Renault will begin selling electric trucks in 2019 – it is going to be an exciting year!

Renault will begin selling electric trucks in 2019 – it is going to be an exciting year!

Truck electrification is beginning to reach its stride. Companies are in some sort of a race, which will result in a lot of new electric trucks being introduced next year. You‘ve heard of Tesla Semi, Cummins Aeos, Daimler and maybe even Volvo‘s plans to introduce new electric trucks in 2019. And now Renault is joining the crowd.

It would be easy to think that Tesla started this trend with its Semi – a super fast and efficient semi-truck, which can reach 97 km/h in just 20 seconds while pulling a heavy load. However, this impressive machine was not the first electric truck to be announced. For example, Daimler has been experimenting with electric technology in its trucks for quite some time already. The main focus of Daimler is different than the one Tesla. Daimler is looking forward to introduce electric urban delivery trucks, which are smaller and typically travel smaller distances every day. Cummins had a similar idea when it introduced its Aeos – a day cab semi-truck with a range of around 160 km.



It seems that this trend is here to stay. Numerous manufacturers proved that electric heavy duty trucks are actually possible. Furthermore, they can be relatively affordable and easy to live with. If everything works as expected, Tesla Semi might actually be one of the most reliable semi-trucks in the market. Meanwhile big current manufacturers were not so vocal about their plans to start production of electric trucks.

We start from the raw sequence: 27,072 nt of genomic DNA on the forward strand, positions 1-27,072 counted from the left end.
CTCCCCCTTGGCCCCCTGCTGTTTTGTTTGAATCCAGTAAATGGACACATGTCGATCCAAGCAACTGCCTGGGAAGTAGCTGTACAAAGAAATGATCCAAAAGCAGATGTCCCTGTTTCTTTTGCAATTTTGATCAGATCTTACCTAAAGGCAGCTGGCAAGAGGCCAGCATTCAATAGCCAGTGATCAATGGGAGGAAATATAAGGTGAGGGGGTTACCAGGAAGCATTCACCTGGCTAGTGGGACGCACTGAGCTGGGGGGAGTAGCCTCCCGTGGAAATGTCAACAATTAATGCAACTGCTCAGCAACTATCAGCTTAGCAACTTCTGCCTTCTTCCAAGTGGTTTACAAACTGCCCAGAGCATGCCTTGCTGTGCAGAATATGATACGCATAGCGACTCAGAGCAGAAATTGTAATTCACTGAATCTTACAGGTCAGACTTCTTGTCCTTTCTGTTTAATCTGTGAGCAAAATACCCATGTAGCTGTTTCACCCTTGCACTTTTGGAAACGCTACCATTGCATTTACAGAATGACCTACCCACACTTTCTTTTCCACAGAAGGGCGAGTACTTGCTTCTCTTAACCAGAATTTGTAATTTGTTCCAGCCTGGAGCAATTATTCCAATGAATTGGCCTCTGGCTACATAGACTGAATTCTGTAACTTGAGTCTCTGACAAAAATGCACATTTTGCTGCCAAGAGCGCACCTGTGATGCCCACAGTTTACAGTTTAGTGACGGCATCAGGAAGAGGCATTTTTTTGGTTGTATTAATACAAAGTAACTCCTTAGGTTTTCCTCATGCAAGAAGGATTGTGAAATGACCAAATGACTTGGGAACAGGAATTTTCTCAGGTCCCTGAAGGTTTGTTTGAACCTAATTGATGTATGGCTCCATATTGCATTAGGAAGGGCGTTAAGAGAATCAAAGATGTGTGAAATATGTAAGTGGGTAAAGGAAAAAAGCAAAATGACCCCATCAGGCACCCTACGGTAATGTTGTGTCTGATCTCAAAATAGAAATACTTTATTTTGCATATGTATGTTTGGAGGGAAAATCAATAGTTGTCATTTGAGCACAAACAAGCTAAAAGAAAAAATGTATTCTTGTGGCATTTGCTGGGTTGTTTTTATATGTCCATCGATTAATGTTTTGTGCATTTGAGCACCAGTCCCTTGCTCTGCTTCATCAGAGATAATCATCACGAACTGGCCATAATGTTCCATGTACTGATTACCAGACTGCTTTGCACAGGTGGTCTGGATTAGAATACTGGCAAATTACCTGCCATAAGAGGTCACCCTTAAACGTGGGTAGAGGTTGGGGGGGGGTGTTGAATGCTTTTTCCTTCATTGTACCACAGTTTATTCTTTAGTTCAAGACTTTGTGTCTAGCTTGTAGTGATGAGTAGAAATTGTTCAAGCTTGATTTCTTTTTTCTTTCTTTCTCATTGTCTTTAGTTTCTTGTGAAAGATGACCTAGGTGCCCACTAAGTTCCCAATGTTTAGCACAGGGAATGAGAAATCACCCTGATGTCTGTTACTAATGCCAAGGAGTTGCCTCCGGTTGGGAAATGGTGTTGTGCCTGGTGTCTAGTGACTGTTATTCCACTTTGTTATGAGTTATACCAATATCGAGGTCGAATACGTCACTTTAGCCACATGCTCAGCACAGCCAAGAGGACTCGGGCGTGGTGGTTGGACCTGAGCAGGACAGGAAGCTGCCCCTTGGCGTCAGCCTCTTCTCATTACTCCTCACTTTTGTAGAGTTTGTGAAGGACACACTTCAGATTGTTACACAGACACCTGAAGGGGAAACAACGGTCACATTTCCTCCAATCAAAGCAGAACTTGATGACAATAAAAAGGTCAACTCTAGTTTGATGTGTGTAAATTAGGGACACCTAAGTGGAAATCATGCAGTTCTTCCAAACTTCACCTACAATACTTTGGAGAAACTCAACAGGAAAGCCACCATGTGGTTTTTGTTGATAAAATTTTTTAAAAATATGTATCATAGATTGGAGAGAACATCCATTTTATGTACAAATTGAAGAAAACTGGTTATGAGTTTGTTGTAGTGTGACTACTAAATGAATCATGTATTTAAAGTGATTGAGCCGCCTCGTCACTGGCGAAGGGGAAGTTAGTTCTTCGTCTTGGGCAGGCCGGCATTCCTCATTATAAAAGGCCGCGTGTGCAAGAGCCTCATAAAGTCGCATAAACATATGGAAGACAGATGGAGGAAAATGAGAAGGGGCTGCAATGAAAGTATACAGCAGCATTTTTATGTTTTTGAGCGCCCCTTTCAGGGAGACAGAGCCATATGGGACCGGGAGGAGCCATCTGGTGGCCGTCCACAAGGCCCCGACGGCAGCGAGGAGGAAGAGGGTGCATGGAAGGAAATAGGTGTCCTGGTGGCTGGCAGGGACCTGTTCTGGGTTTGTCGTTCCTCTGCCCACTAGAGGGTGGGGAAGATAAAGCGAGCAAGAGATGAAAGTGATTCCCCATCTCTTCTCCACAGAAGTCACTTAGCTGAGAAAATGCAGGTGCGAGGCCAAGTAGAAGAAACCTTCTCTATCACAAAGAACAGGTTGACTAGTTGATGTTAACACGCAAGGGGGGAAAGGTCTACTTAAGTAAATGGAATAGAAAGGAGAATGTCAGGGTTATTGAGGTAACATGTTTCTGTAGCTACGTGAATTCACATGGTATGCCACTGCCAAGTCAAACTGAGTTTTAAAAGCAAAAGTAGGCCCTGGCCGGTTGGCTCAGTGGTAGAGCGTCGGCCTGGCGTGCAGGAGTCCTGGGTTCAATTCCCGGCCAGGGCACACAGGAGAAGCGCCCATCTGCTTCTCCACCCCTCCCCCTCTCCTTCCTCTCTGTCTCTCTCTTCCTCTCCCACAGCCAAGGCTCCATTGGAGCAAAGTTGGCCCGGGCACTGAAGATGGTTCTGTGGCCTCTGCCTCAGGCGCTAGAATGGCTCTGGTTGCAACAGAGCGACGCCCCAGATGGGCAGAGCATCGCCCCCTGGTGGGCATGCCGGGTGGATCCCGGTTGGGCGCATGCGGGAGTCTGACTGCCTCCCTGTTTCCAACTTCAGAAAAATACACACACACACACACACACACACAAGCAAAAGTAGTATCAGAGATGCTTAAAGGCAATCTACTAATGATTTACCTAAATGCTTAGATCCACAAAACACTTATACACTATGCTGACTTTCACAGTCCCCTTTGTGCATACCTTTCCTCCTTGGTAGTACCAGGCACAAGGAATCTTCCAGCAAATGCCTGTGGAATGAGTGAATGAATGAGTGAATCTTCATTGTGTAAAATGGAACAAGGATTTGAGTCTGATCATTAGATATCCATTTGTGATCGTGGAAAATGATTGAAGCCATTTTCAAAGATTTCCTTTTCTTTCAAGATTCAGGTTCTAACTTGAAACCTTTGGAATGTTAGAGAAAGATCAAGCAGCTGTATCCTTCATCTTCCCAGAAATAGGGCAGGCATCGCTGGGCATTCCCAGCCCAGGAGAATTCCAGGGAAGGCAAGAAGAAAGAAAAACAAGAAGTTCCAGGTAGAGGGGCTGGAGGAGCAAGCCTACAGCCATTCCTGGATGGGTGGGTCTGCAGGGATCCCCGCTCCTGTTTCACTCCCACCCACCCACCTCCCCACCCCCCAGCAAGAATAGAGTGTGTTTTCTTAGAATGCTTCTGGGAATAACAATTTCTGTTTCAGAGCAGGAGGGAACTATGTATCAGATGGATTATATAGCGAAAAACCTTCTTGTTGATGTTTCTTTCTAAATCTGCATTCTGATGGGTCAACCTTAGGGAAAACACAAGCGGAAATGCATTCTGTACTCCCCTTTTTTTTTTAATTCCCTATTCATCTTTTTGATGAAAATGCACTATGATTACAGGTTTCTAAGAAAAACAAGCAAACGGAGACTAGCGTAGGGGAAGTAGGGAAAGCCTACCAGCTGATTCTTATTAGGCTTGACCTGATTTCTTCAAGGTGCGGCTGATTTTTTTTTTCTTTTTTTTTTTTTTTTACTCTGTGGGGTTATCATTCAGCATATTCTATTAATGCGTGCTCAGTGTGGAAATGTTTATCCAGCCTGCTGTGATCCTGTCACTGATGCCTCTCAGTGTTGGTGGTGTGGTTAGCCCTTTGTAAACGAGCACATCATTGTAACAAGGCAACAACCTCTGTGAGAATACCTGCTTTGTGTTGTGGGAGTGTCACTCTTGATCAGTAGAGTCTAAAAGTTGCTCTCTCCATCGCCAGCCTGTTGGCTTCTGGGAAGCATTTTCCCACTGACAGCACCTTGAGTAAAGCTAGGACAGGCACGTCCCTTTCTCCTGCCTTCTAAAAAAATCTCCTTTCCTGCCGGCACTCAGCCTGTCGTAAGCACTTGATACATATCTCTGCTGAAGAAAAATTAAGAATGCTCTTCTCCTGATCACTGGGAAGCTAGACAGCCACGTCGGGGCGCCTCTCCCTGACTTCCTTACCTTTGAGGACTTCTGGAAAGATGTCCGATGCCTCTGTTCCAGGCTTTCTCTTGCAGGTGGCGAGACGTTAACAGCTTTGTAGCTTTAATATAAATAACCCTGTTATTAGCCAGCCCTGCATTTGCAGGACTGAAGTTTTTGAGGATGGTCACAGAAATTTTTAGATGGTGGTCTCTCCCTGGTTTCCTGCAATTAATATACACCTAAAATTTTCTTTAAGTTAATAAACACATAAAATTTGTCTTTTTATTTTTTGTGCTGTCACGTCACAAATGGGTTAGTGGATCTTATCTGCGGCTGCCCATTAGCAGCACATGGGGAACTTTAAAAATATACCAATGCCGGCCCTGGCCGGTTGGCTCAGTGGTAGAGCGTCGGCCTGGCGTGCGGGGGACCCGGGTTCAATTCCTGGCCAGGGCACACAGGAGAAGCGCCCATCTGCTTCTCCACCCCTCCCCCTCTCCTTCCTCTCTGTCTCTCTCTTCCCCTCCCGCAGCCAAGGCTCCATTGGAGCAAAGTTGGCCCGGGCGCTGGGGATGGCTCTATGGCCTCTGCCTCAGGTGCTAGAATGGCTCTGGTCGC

Tesla Semi is probably the single favourite electric truck in general population. (Tesla’s picture)

Have you heard about electric trucks from Scania, MAN, Peterbilt and other giants of the truck industry? No. While there are certainly some plans, they are not developed to the stage of Tesla Semi or Cummins Aeos or even Nikola One. This new segment is up for grabs for the new players. However, some interesting projects are already coming from the well-known truck manufacturers.

Volvo Trucks has announced that it will introduce an electric urban distribution truck in 2019. While long haul machines are certainly in the plans, Volvo believes that city operations is where the electric trucks could thrive. In fact, Volvo said that electric urban distribution trucks could even work at night, helping to reduce city noise and congestion. And now finally we heard from Renault.

Cummins is a famous manufacturer of heavy-duty engines, but its Cummins Aeos truck is going to be one of the first urban delivery semi-trucks on the market (Cummins’ picture)

Renault Trucks has just announced that it will launch a new electric truck range in 2019. Pretty much at the same time when many other companies are going to introduce their first electric trucks – it is going to be an interesting year. However, Renault is not just following current trends. This company has been experimenting with electric technology since 2009, so it is about time to introduce some products into the market. For now the range will consist of urban and peri-urban delivery trucks. They are unlikely to feature such an extreme design like Tesla Semi or Nikola One. The reason is that smaller trucks do not have such big cabins, so there is not much room for extravagant design opportunities. However, we do expect some rounded corners, lack of big grill and some interesting paint schemes.

Renault has been experimenting with electric trucks since 2009 (picture of Renault Trucks)

So let’s see what we have. Daimler is preparing electric urban delivery trucks for intercity operations, Volvo is focusing on urban delivery and Renault is going to do a little bit of both. None of the major truck manufacturers in this article are preparing big semi-trucks, not even with day cabs. What does that mean?